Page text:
The hill resort of Gangtok is a popular travel destination in India. A tour of the hill resort of Gangtok reveals that the Himalayas are in the backdrop of the town. The entire Kanchenjunga Range is worshipped as a local deity. The unspoilt natural beauty of Gangtok and its peaceful chortens stupas offer a truly unique travelling experience in India.
Sikkim’s capital sits at an altitude of 1,780m (5,800 ft.), straddling a high ridge where houses and concrete blocks spill down the hillside; below is the Ranipul River. With only 29,000 inhabitants, it’s relatively laid-back and generally free from the malaise that stalks India’s many overpopulated towns and cities. For visitors, the most noble of Gangtok’s charms is its proximity to marvelous mountain vistas; the town itself is threatened by unchecked construction. A base for visitors who come to organize treks or wind down after a high-altitude experience, it’s pleasant to roam around but certainly not packed with attractions. The town’s most significant drawing card is the Namgyal Institute of Tibetology (admission: Rs 10/25¢; Mon–Sat 10am–4pm), which houses a collection of Tibetan, Sanskrit, and Lepcha manuscripts, as well as statues, Buddhist icons, masks, scrolls, musical instruments, jewelry, ornaments, incense burners, and beautiful thangkas (painted or embroidered tapestry wall hangings). It’s worth noting that at press time, some parts of Namgyal were under renovation. Nearby, Do-Drul Chorten is a fine example of a whitewashed Buddhist stupa, encircled by prayer wheels. Enchey Monastery is a Tibetan Buddhist lamasery worth visiting, and the Flower Exhibition Centre (Rs 5/10¢ adults, Rs 5/10¢ camera), near White Hall, attracts orchid buffs. In the manner of traditional hill kingdom forts and castles, Sikkim’s royalty once resided within the yellow tin-roofed palace in the uppermost reaches of the town. From here, the Chogyal and his family enjoyed the best views in Gangtok. Sadly, the Chogyal palace is off-limits to visitors. When the British turned up, they installed their very own “White Hall” alongside the palace and, despite initial bickering, soon got round to several decades of contented socializing.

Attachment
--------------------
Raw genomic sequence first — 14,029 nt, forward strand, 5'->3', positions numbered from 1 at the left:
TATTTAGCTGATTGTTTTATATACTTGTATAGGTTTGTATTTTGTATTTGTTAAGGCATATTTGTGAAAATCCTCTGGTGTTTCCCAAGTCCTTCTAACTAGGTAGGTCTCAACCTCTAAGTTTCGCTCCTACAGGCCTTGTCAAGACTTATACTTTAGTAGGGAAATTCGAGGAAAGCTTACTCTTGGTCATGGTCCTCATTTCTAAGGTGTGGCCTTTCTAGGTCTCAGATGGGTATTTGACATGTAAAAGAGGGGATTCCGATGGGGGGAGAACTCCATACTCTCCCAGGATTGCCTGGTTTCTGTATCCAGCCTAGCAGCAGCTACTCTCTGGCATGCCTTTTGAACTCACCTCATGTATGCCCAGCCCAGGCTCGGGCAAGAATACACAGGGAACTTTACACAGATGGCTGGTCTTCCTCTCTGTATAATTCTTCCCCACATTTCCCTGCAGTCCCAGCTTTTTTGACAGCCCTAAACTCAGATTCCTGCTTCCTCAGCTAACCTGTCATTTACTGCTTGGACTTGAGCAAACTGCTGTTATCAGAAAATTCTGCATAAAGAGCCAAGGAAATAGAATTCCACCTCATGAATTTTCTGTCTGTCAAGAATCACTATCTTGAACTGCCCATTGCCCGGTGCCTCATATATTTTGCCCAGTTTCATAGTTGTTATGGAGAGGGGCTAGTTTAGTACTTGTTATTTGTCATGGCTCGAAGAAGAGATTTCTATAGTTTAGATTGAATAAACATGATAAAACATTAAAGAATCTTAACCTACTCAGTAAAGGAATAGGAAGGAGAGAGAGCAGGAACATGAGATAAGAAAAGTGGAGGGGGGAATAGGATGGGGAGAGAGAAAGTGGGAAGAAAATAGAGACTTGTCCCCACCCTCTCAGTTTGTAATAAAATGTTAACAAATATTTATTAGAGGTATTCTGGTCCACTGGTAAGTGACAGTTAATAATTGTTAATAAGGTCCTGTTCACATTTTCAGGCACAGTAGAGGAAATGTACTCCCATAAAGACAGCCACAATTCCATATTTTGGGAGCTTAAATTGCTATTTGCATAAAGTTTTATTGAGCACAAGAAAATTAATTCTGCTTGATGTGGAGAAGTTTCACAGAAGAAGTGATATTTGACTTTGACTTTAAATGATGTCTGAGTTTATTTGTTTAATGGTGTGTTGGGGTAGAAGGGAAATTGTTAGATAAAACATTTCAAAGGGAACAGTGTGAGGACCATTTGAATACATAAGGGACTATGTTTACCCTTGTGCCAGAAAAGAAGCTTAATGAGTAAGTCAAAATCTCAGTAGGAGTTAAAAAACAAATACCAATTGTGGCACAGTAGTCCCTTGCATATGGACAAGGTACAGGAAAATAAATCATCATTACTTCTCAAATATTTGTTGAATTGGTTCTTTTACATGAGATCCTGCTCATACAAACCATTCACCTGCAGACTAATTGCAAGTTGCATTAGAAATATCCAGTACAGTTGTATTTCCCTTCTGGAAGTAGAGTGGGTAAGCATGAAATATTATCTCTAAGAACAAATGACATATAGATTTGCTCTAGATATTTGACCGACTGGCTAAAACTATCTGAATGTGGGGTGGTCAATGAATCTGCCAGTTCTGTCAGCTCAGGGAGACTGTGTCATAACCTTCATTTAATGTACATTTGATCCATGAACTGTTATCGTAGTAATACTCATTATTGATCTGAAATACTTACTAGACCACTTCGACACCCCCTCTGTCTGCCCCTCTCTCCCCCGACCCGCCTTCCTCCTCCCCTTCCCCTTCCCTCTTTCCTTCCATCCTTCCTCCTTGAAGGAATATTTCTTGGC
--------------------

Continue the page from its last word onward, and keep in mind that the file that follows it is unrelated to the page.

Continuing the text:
The hill resort of Gangtok is the capital of the eastern Indian state of Sikkim. Gangtok is located in the south of the district of East Sikkim. The hill resort covers the western side of a long ridge flanking the Ranipul River.
Sikkim has a typical four-season year. The maximum temperature of Gangtok in summer is around 21°C and the minimum is about 13°C. In winter, the maximum temperature is around 13°C and the minimum goes to 0.4°C. Gangtok records an annual rainfall of about 325cm per annum.
The earliest records date from the construction of the hermitic Gangtok monastery in 1716. In 1894, Thutob Namgyal, shifted the capital from Tumlong to Ggantok, A new grand palace along with other state buildings was built in the new capital. Following India's independence in 1947, Sikkim became a nation-state with Gangtok as its capital. Sikkim became a suzerain of India, with the condition that it would retain its independence, by the treaty signed between the Chogyal and the then Indian Prime Minister Pandit Jawaharlal Neru. Trade between India and Tibet continued to flourish through the Nathula and Jelepla passes were sealed after the Sino-Indian War in 1962. In 1975, the monarchy was abrogated and Sikkim became india's twenty-second state, with Gangtok as its capital.
Gangtok Tourism Information
Enchey Monastery (3km)
The 200 year old monastery built by the Nyingmapa sect of the Buddhist monks is set on a conifer covered ridge festooned with prayer flags. ‘Chaam’ or religious masked dance is held here during January.
Ganesh Tok (7km)
This small temple of Lord Ganesha set on a hillock on Gangtok-Nthula Road, affords a fine view of Gangtok and the peaks of Mt. Kanchenjunga and Mt. Siniolchu.
Hanuman Tok (11km)
This shrine of Lord Hanuman is also known for the panoramic view of Gangtok and snow clad peak of Mt Kanchenjunga.
Deer Park (6km)
This park provides a commanding view of the expansive valleys surrounding the city of Gangtok. The charming Himalayan spotted deer and musk deer may be seen here. An imposing statue of the Buddha is situated in this place. The Red Panda and the fleet-footed deer can be observed in a natural habitat. Scenic views of the mountains and valleys can also be enjoyed from here.
Tashi View Point (9km)
This interesting picnic spot is famous for the fine view of Kanchenjunga peak.
Tsongo Lake (38km)
The oval-shaped holy lake is noted for its mystical environs and the wild flowers. It is home to the Brahmini ducks and a stopover for many migratory birds.